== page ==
Predestination and Freewill: N. T. Wright

This post is part of our ongoing series examining Romans, Predestination, and Freewill. In The New Interpreter’s Bible, N.T. Wright begins by writing that, “Romans is neither a systematic theology nor a summary of Paul’s lifework, but it is by common consent his masterpiece.”[1] Wright describes the main theme of the letter as “God’s gospelContinue reading “Predestination and Freewill: N. T. Wright”

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Comparing the Historical Jesus: Conclusions

This is the final post in our series comparing the perspectives of J. D. Crossan and N. T. Wright on the Historical Jesus. For John Dominic Crossan, Jesus was an immensely important figure, though not in the typical Christian categories. Crossan uses the context of cultural anthropology, coordinating historical accounts of period scholars, and aContinue reading “Comparing the Historical Jesus: Conclusions”

Comparing the Historical Jesus: Resurrection

This is part of our ongoing series comparing the perspectives of J. D. Crossan and N. T. Wright on the Historical Jesus. While thus far in this series Crossan and Wright have differed on their reconstructions of the Historical Jesus, it is the resurrection that truly demonstrates the divergent perspectives of these two scholars.[1] CrossanContinue reading “Comparing the Historical Jesus: Resurrection”

Comparing the Historical Jesus: Crucifixion

This is part of our ongoing series comparing the perspectives of J. D. Crossan and N. T. Wright on the Historical Jesus. This post considers Crossan and Wright’s perspectives on the crucifixion and death of Jesus of Nazareth. Crossan understands the reason for the crucifixion of the historical Jesus to rest with his preaching ofContinue reading “Comparing the Historical Jesus: Crucifixion”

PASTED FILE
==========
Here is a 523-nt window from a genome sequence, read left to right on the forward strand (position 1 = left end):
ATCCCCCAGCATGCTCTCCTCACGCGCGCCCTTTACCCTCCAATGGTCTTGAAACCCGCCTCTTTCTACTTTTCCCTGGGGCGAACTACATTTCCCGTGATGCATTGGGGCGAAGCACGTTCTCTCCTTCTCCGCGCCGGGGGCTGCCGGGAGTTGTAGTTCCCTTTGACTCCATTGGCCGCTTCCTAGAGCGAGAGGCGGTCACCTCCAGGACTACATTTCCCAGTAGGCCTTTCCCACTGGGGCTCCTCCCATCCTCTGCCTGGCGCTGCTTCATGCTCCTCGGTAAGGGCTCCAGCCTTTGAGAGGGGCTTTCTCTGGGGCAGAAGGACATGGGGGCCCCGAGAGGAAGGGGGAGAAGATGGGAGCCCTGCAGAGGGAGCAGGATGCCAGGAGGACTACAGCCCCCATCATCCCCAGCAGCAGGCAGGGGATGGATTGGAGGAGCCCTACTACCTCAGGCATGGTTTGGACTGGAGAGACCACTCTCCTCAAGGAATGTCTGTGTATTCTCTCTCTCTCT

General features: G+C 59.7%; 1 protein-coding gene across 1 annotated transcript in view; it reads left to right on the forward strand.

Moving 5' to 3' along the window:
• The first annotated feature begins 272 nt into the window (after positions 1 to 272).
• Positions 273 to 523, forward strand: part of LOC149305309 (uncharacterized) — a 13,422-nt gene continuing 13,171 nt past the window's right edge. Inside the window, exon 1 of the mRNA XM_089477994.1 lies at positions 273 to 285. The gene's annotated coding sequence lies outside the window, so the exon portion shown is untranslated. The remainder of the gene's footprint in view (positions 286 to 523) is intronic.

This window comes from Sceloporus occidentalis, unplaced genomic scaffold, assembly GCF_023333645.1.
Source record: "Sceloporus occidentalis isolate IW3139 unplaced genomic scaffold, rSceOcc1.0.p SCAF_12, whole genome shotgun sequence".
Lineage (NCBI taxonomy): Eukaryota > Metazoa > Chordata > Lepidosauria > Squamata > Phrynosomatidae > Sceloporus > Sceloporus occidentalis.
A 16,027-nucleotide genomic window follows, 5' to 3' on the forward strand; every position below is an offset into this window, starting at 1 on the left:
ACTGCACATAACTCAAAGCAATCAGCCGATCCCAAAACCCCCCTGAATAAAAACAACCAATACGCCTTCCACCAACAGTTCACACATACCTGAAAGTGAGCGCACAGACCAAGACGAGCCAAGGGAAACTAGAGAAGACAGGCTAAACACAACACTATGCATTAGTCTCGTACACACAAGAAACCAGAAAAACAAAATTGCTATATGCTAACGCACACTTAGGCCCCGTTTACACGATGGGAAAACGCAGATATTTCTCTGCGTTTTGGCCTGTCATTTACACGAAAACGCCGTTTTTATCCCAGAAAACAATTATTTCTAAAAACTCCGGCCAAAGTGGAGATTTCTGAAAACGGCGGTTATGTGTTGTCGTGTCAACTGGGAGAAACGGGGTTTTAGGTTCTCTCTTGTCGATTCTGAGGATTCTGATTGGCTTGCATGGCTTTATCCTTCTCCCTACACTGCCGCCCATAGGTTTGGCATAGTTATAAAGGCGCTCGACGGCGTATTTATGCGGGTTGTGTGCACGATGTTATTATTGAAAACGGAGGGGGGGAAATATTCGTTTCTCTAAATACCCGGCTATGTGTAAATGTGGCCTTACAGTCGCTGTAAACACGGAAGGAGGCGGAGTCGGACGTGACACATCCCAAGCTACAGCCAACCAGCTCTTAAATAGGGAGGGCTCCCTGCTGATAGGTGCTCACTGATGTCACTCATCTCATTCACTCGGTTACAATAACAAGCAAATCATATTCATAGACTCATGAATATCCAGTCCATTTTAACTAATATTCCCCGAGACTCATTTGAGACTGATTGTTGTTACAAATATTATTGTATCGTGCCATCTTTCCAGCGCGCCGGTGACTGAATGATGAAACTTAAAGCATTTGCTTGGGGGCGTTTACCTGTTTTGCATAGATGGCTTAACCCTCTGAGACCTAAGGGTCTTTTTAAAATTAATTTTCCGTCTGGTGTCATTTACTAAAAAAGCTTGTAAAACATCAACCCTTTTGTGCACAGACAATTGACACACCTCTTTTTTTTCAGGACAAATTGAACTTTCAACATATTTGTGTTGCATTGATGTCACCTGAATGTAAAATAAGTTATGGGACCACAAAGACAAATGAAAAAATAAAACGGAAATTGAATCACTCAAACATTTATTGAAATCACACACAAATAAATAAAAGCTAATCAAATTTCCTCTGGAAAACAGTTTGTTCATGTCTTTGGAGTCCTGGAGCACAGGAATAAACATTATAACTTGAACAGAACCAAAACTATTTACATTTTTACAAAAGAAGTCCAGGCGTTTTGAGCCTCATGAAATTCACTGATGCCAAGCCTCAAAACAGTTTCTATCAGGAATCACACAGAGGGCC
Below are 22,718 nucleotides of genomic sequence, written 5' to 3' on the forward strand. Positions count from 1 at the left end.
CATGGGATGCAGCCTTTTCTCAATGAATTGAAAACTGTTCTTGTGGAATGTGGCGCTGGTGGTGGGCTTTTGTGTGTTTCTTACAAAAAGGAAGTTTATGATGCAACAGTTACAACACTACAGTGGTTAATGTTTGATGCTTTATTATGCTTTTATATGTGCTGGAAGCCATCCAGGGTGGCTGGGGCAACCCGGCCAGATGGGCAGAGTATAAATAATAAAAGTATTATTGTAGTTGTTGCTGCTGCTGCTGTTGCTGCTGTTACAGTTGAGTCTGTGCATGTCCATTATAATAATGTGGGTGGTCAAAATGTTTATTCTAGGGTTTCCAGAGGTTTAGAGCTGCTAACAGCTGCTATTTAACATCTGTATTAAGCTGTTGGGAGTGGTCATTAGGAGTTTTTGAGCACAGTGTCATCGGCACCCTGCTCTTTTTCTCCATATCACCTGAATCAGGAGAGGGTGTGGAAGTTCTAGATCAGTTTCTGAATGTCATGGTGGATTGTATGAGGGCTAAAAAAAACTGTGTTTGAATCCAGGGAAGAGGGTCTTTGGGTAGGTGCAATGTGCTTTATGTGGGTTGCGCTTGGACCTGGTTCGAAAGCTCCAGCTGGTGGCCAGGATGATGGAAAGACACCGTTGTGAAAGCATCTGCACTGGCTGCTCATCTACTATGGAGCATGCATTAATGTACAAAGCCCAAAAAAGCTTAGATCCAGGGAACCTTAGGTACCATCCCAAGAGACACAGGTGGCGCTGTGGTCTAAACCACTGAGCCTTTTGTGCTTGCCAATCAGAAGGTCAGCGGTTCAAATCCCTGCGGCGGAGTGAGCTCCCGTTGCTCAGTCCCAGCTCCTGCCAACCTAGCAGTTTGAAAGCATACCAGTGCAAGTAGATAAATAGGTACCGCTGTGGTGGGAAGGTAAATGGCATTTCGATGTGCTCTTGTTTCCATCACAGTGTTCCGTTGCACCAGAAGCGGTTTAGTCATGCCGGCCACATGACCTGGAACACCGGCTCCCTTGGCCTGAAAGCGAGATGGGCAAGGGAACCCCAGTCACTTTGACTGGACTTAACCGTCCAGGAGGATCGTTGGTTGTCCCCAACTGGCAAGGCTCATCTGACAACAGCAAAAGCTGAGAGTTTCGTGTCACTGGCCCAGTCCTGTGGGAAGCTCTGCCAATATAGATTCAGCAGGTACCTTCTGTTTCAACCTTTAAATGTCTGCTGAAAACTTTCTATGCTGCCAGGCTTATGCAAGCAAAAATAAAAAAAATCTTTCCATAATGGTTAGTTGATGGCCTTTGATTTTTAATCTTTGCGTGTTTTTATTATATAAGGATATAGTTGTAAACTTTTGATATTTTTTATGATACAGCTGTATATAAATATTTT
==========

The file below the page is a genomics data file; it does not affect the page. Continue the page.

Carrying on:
Comparing the Historical Jesus: Miracles

This is part of our ongoing series comparing the perspectives of J. D. Crossan and N. T. Wright on the Historical Jesus. Given Crossan’s general view of the world and the relationship between the natural and supernatural,[1] it is not entirely surprising that he grants little historical value to accounts of the miracles of theContinue reading “Comparing the Historical Jesus: Miracles”

Comparing the Historical Jesus: Birth Narratives

This is part of our ongoing series comparing the perspectives of J. D. Crossan and N. T. Wright on the Historical Jesus. Crossan understands the canonical birth narratives to be theological fictions, as Mark, Q, and the Gospel of Thomas, which he views as the earliest historical sources, do not contain any form of birth narrative.Continue reading “Comparing the Historical Jesus: Birth Narratives”

Comparing the Historical Jesus: Sources

This is part of our ongoing series comparing the perspectives of J. D. Crossan and N. T. Wright on the Historical Jesus. Of great importance for all historical study are the sources used in forming narrative perspectives. Some historians are relatively inclusive in their acceptance of source material, drawing from a wide variety of disciplinesContinue reading “Comparing the Historical Jesus: Sources”

Comparing the Historical Jesus: Introduction

“He comes to us as One unknown, without a name, as of old, by the lake-side, He came to those men who knew Him not. He speaks to us the same word: “Follow thou me!” and sets us to the tasks which He has to [fulfill] for our time. He commands. And to those whoContinue reading “Comparing the Historical Jesus: Introduction”